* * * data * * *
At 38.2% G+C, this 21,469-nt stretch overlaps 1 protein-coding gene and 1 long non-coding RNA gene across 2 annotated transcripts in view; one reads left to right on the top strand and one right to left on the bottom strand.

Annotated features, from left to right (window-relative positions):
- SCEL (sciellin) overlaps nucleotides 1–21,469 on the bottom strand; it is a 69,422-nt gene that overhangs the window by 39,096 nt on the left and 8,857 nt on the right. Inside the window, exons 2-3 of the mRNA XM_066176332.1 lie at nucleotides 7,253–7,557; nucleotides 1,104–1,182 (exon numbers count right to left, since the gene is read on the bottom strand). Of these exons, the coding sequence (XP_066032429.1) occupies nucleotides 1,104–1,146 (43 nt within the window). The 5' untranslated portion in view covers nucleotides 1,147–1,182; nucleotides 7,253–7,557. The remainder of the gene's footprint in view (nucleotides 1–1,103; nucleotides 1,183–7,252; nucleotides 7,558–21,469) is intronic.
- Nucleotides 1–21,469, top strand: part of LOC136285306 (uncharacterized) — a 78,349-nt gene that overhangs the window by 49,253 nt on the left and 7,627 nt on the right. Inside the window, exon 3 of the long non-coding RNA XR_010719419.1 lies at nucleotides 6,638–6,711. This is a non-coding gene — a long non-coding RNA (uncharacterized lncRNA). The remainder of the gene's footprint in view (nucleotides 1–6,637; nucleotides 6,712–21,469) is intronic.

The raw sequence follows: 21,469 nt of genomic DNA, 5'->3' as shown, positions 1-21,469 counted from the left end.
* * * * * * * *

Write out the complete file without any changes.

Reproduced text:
At 38.2% G+C, this 21,469-nt stretch overlaps 1 protein-coding gene and 1 long non-coding RNA gene across 2 annotated transcripts in view; one reads left to right on the top strand and one right to left on the bottom strand.

Annotated features, from left to right (window-relative positions):
- SCEL (sciellin) overlaps nucleotides 1–21,469 on the bottom strand; it is a 69,422-nt gene that overhangs the window by 39,096 nt on the left and 8,857 nt on the right. Inside the window, exons 2-3 of the mRNA XM_066176332.1 lie at nucleotides 7,253–7,557; nucleotides 1,104–1,182 (exon numbers count right to left, since the gene is read on the bottom strand). Of these exons, the coding sequence (XP_066032429.1) occupies nucleotides 1,104–1,146 (43 nt within the window). The 5' untranslated portion in view covers nucleotides 1,147–1,182; nucleotides 7,253–7,557. The remainder of the gene's footprint in view (nucleotides 1–1,103; nucleotides 1,183–7,252; nucleotides 7,558–21,469) is intronic.
- Nucleotides 1–21,469, top strand: part of LOC136285306 (uncharacterized) — a 78,349-nt gene that overhangs the window by 49,253 nt on the left and 7,627 nt on the right. Inside the window, exon 3 of the long non-coding RNA XR_010719419.1 lies at nucleotides 6,638–6,711. This is a non-coding gene — a long non-coding RNA (uncharacterized lncRNA). The remainder of the gene's footprint in view (nucleotides 1–6,637; nucleotides 6,712–21,469) is intronic.

The raw sequence follows: 21,469 nt of genomic DNA, 5'->3' as shown, positions 1-21,469 counted from the left end.